Over the 20 million years of its existence, the Colorado River has carried away solid rock from an area the size of Texas and two miles deep. The abrasive power of this sediment, helped by wind, precipitation, and frost, has carved out deep canyons, stark mesas, and high buttes unlike any seen elsewhere on earth.

The remarkable stripes that run through the nearly unbelievable shapes of these figures are the result of the way in which different kinds of stone have resisted the constant aggression of these natural sculpting agents.

The perpendicular landscape of the region was also shaped by underlying deposits of salt. Under great pressure from the rock above, the salt is formed into huge domes that eventually fracture the surface.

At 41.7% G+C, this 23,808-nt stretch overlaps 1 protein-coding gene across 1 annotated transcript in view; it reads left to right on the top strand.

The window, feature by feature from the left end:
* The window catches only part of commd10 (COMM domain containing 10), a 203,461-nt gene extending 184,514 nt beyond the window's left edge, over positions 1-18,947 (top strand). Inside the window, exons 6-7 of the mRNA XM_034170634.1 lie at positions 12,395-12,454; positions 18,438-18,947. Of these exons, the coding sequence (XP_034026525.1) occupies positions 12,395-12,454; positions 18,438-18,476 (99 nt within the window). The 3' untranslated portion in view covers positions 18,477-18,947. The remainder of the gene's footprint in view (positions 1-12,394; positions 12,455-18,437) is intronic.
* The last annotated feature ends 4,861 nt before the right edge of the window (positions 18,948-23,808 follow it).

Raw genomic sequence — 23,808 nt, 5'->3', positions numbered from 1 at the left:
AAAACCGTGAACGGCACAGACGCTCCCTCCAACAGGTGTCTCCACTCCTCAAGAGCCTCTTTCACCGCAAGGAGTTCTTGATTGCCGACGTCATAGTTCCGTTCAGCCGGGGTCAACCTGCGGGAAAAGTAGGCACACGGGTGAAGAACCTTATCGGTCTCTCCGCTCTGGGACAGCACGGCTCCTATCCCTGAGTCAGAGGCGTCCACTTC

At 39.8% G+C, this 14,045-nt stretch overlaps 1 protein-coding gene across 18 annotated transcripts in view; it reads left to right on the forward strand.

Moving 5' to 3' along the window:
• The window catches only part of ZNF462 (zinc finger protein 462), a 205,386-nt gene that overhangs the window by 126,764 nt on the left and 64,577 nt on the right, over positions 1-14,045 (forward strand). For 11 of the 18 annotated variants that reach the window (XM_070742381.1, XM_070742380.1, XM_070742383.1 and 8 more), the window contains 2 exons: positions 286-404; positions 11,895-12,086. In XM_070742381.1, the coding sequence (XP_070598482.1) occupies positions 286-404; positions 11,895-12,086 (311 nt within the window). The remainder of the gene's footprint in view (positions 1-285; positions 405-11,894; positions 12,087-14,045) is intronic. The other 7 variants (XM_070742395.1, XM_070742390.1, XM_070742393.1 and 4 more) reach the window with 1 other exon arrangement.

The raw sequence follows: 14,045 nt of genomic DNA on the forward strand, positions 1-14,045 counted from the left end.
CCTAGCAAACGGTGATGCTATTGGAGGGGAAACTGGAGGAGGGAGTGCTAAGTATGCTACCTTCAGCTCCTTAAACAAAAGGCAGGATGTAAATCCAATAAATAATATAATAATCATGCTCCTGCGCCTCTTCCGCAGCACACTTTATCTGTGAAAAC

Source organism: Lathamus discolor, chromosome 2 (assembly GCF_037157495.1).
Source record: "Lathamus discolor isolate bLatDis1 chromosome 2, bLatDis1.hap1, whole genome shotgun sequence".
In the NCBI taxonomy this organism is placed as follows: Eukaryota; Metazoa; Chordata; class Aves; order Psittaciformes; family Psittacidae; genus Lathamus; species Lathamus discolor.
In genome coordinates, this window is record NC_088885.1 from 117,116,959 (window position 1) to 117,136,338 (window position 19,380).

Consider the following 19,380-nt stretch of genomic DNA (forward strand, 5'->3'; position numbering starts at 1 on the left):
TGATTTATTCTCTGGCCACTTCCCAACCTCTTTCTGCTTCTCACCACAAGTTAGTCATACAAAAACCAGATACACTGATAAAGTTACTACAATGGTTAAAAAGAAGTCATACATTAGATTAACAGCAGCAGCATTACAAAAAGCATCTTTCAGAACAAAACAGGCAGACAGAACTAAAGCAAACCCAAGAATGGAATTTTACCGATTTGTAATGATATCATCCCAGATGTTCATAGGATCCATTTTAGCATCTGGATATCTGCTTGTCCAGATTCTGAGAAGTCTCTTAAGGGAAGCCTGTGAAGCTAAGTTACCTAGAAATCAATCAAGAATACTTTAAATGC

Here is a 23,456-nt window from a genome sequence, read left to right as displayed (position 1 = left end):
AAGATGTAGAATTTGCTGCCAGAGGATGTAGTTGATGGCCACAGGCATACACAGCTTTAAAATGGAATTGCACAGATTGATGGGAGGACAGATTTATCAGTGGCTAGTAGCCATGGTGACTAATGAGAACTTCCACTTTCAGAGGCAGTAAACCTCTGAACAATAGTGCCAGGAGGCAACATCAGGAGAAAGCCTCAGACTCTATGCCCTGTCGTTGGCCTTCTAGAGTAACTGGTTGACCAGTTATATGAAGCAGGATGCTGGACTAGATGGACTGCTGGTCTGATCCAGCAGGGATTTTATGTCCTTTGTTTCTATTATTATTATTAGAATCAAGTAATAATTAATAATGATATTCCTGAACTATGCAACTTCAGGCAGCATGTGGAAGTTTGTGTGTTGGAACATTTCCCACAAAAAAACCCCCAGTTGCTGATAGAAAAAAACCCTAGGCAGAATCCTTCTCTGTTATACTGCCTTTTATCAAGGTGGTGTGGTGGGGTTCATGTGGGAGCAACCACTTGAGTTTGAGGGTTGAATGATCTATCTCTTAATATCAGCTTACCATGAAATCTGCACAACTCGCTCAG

History of Canyonlands: Inhabitants and Explorers

In a detached section of the park called Horseshoe Canyon Unit, one can observe pictographs. Archaeologists believe that these life-size pictographs may be 6,000 years old. They do not look like the work of the Anasazi or any of the other people known to have lived in this region, so archaeologists surmise that the pictographs were left by earlier people. No one knows for sure.

More recent inhabitants of Canyonlands have also left behind reminders of their presence. These people were related to the Anasazi of Mesa Verde in Colorado and Chaco Canyon, a vast pueblo in western New Mexico. In Canyonlands, they farmed and gathered plants. In the Needles area, you can still see a small but well-preserved granary used to store corn 700 years ago.

A glance at the arid landscape of Canyonlands would probably convince visitors that the land is uninhabitable, but clearly the Anasazi and others didn't find it so. It is amazing to wander among the remarkable wilderness and come across the remains of civilizations past. The national park's historical aspect and striking terrain are what attract almost 400,000 visitors every year.

Canyonlands National Park

2282 SW Resource Boulevard Moab, UT 84532 435-719-2313